The United Nations says it has reached agreement with nearly all of Afghanistan's major political factions to hold talks on a future for the war-ravaged country. The diplomatic breakthrough came late Tuesday, after a senior U.N. diplomat held four days of talks with some of the various groups that have replaced the Taleban.
Francesc Vendrell, the deputy U.N. representative for Afghanistan says nearly all of the country's political factions will meet next week in Berlin, Germany, for talks that will focus on developing an interim government to run Afghanistan, until a more permanent government can be formed.
Agreement to hold the talks came after intensive discussions in Afghanistan. Leaders of the Northern Alliance, also known as the United Front, had originally wanted the talks held in Kabul, which they seized after the Taleban withdrew to their southern stronghold Kandahar.
Northern Alliance Foreign Minister Abdullah Abdhullah says he and other senior leaders of the Northern Alliance strongly support the U.N. effort to develop a consensus for a post-Taleban future at the meeting in Berlin. "The discussions, which we had had in the past few days concluded this afternoon, among ourselves," he said. "But we had already assured Mr. Vendrell about our decision to attend the meeting in Germany as soon as possible."
Also attending the Berlin meeting will be representatives of Afghanistan's exiled king, Zahir Shah, and prominent Afghan exiles who have been active in two different negotiating efforts in recent years to achieve a political solution for Afghanistan.
On his last day of talks in Afghanistan, Mr. Vendrell met with Pashtun tribal leaders from parts of southern and eastern Afghanistan. He says he received a pledge of support from the Pashtuns for the Berlin process.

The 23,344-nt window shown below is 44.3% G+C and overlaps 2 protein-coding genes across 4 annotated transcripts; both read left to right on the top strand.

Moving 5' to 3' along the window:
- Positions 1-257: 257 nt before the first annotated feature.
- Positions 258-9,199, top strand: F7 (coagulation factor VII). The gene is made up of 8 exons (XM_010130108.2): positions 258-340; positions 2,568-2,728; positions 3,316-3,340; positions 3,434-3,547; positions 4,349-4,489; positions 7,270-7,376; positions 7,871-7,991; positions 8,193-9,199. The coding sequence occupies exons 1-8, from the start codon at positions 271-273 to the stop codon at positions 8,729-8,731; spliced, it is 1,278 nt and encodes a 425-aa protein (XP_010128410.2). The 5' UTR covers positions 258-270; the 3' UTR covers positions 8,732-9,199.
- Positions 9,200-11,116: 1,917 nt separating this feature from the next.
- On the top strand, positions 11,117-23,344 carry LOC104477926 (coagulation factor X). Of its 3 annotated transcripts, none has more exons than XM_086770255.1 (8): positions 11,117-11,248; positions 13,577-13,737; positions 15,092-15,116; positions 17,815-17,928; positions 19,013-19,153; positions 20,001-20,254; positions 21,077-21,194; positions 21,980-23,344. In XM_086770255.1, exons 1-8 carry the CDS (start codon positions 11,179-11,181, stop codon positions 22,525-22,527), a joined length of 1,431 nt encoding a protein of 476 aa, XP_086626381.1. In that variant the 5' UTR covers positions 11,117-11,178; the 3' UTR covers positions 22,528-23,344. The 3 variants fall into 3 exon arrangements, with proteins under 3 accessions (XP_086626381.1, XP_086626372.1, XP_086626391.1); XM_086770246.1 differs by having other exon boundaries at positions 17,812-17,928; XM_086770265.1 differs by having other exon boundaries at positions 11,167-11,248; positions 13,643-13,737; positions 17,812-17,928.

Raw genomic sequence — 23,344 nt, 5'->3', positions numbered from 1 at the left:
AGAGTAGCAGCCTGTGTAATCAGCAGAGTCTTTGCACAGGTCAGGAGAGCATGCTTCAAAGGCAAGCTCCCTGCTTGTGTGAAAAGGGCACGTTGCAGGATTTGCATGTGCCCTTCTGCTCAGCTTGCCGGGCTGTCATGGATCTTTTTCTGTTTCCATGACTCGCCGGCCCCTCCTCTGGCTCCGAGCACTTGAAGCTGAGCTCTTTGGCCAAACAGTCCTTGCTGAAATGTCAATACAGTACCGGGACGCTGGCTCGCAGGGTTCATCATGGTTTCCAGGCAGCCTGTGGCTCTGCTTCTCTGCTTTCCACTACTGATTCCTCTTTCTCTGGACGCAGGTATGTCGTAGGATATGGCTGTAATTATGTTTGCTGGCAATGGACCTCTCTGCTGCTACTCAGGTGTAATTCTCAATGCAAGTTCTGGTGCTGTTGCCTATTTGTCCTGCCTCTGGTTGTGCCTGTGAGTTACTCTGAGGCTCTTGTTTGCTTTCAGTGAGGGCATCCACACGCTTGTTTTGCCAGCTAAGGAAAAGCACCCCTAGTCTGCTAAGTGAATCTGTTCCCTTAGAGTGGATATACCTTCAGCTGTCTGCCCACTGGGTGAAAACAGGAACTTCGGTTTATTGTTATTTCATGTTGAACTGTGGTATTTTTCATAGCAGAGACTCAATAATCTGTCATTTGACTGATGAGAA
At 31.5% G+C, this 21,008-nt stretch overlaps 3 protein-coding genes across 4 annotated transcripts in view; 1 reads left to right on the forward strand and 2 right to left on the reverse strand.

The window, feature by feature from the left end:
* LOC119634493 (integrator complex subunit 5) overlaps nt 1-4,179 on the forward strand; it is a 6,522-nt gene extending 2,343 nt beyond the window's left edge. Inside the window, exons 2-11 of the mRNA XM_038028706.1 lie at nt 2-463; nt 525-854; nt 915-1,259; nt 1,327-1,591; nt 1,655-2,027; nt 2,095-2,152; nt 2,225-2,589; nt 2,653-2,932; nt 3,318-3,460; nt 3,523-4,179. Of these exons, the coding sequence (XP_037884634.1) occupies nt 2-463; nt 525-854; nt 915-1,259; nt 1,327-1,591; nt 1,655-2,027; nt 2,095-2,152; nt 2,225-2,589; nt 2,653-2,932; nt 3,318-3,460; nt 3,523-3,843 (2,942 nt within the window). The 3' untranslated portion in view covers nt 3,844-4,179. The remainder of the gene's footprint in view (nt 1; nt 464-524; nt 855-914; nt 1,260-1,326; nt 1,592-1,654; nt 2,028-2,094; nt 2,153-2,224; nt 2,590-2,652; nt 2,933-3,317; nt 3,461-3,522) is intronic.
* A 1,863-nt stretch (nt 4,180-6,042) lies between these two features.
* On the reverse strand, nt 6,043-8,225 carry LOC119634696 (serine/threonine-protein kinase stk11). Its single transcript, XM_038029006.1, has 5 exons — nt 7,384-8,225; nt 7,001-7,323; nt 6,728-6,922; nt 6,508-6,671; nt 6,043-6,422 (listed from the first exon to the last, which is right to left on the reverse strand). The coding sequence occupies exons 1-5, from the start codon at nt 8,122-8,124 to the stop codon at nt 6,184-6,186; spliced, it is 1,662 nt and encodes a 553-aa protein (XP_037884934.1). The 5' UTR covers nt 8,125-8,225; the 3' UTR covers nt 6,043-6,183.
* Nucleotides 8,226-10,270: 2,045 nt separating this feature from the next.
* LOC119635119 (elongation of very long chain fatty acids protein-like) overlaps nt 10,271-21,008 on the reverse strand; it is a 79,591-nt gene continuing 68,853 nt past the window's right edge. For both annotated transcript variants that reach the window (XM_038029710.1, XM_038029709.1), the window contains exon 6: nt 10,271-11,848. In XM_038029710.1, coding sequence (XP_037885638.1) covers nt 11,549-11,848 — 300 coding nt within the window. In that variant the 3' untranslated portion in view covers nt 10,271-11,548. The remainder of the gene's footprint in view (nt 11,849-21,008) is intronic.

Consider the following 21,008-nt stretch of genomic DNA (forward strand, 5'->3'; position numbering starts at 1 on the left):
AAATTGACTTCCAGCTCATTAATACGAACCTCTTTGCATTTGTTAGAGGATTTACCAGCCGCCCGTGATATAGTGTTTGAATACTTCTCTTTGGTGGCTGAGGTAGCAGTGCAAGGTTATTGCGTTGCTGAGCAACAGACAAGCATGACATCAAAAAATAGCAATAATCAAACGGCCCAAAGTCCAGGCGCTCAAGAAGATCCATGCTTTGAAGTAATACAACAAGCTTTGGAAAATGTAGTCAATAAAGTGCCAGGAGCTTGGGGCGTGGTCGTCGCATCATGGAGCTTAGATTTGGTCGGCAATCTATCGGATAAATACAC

Mr. Vendrell says it would be a mistake to assume that Pashtuns in Afghanistan are only represented by the Taleban. "It seems to all of us that the Taleban, as a movement, as a structure, is on the verge of collapse," he said. "That does not mean, incidentally ... that the Pashtuns will not be represented. I think, it is a disservice to the Pashtuns to suggest that their representative, somehow or another, are the Taleban."
Mr. Vendrell says the United Nations will pay special attention in Berlin to the concerns of the Hazara minority community. He says he believes from his discussions with Hazara leaders that they will also support the Berlin meeting.
Despite the agreement from representatives of most of Afghanistan's ethnic groups to support the Berlin meeting, Mr. Vendrell cautioned that decades of suspicion and hostility in Afghanistan will not be overcome easily. "We are very aware that convening this group - four groups - will not mean that every single Afghan will feel totally happy and fully represented by such a gathering," said Francesc Vendrell. "But we had to proceed quickly. It's a first step. It is not the final step."
Mr. Vendrell says he thinks the Berlin meeting will be as representative a gathering as can be achieved under the present circumstances. The veteran U.N. diplomat says the Berlin meeting could last until early December, and that the talks will provide a chance for nearly all Afghans to begin a new era after more than two decades of war and conflict.